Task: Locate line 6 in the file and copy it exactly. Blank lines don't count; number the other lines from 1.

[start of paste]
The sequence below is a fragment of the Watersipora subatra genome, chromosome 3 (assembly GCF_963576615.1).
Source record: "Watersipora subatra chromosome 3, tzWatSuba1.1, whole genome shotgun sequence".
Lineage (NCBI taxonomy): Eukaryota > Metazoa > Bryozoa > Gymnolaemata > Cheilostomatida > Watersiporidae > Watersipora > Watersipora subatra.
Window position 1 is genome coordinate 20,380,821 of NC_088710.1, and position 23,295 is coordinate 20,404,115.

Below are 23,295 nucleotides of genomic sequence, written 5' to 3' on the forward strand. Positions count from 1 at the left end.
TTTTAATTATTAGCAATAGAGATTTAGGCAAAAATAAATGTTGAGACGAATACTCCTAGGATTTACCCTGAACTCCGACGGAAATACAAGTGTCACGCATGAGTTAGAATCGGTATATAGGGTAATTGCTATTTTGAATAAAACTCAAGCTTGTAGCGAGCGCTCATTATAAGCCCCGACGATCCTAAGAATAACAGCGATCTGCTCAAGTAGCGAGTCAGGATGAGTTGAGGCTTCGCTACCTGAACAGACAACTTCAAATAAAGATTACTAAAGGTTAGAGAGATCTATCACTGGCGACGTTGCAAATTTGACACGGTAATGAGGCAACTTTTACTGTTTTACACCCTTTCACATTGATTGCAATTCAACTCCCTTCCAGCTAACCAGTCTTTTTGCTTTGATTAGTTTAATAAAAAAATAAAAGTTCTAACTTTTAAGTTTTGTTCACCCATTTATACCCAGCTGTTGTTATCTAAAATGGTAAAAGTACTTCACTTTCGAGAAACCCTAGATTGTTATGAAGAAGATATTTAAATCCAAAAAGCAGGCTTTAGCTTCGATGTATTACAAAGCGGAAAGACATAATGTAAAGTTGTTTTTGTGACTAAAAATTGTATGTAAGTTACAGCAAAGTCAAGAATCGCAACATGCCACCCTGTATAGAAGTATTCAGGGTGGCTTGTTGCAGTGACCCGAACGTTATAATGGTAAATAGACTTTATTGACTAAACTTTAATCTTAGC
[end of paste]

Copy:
TTTTAATTATTAGCAATAGAGATTTAGGCAAAAATAAATGTTGAGACGAATACTCCTAGGATTTACCCTGAACTCCGACGGAAATACAAGTGTCACGCATGAGTTAGAATCGGTATATAGGGTAATTGCTATTTTGAATAAAACTCAAGCTTGTAGCGAGCGCTCATTATAAGCCCCGACGATCCTAAGAATAACAGCGATCTGCTCAAGTAGCGAGTCAGGATGAGTTGAGGCTTCGCTACCTGAACAGACAACTTCAAATAAAGATTACTAAAGGTTAGAGAGATCTATCACTGGCGACGTTGCAAATTTGACACGGTAATGAGGCAACTTTTACTGTTTTACACCCTTTCACATTGATTGCAATTCAACTCCCTTCCAGCTAACCAGTCTTTTTGCTTTGATTAGTTTAATAAAAAAATAAAAGTTCTAACTTTTAAGTTTTGTTCACCCATTTATACCCAGCTGTTGTTATCTAAAATGGTAAAAGTACTTCACTTTCGAGAAACCCTAGATTGTTATGAAGAAGATATTTAAATCCAAAAAGCAGGCTTTAGCTTCGATGTATTACAAAGCGGAAAGACATAATGTAAAGTTGTTTTTGTGACTAAAAATTGTATGTAAGTTACAGCAAAGTCAAGAATCGCAACATGCCACCCTGTATAGAAGTATTCAGGGTGGCTTGTTGCAGTGACCCGAACGTTATAATGGTAAATAGACTTTATTGACTAAACTTTAATCTTAGC